Listening to Understand, Not to Reply
Mariah (Dantzler) McFetridge
Here are some tips to reflective and empathetic listening
- Listen with your body – Mirror the person you are talking to. If the person leans a little forward, lean in as well. If the person whispers, honor them by taking your voice down too. Maintain eye contact and use cues that reflect that you are tracking with them, such as head nods, “mmhmms”, etc.
- Respond by repeating before commenting – this can seem strange at first, but it allows for increased trust within the conversation. If your child is sad because his toy was taken away reflect by stating “you are sad because you lost your toy.”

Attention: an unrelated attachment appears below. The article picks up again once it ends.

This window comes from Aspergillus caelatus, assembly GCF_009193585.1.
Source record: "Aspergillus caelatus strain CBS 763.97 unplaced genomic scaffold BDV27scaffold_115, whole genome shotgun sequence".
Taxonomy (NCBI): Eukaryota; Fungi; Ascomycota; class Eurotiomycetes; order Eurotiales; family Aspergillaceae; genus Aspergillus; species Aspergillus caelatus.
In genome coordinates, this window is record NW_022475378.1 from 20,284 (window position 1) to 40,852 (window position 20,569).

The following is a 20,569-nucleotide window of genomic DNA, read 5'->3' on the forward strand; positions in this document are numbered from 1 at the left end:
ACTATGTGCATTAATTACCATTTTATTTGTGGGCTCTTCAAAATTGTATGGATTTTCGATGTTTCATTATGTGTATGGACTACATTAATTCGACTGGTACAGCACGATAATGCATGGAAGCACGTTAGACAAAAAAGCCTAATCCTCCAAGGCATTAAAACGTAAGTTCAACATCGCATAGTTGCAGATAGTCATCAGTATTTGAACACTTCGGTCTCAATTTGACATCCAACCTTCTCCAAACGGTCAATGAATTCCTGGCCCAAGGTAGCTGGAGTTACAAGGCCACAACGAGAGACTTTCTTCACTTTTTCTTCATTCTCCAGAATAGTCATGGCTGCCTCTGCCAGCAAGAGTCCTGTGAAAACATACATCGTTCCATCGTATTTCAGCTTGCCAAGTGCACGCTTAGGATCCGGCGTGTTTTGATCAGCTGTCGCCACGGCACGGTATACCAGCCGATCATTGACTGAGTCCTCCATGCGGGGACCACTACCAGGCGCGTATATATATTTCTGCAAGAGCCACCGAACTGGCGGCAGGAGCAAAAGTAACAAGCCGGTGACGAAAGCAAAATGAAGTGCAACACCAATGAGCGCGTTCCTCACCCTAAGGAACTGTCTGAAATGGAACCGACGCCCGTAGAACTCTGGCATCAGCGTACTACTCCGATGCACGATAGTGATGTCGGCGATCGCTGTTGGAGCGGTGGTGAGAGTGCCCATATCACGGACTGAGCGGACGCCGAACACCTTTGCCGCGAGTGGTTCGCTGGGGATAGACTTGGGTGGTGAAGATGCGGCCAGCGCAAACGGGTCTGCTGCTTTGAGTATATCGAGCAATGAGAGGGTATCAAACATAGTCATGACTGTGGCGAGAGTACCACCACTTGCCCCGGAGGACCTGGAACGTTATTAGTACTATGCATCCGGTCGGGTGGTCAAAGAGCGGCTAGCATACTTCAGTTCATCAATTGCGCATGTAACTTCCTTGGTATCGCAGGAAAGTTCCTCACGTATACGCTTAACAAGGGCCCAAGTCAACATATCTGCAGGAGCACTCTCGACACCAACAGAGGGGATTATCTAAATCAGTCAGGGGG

- Do not infer your own judgements onto someone else – we tend to think of judging as a “bad” thing. Judging is not good or bad but is something we all do by taking our own thoughts and opinions and projecting them onto others. If something seems exciting to us that does not mean it is necessarily exciting to the other person. Follow their lead and emotional cues to land you at a place where you can respond to the emotions they are experiencing. If someone has a packed weekend of birthday parties, they may be feeling overwhelmed so stating “you must be so excited!” might be inaccurate for them in that moment.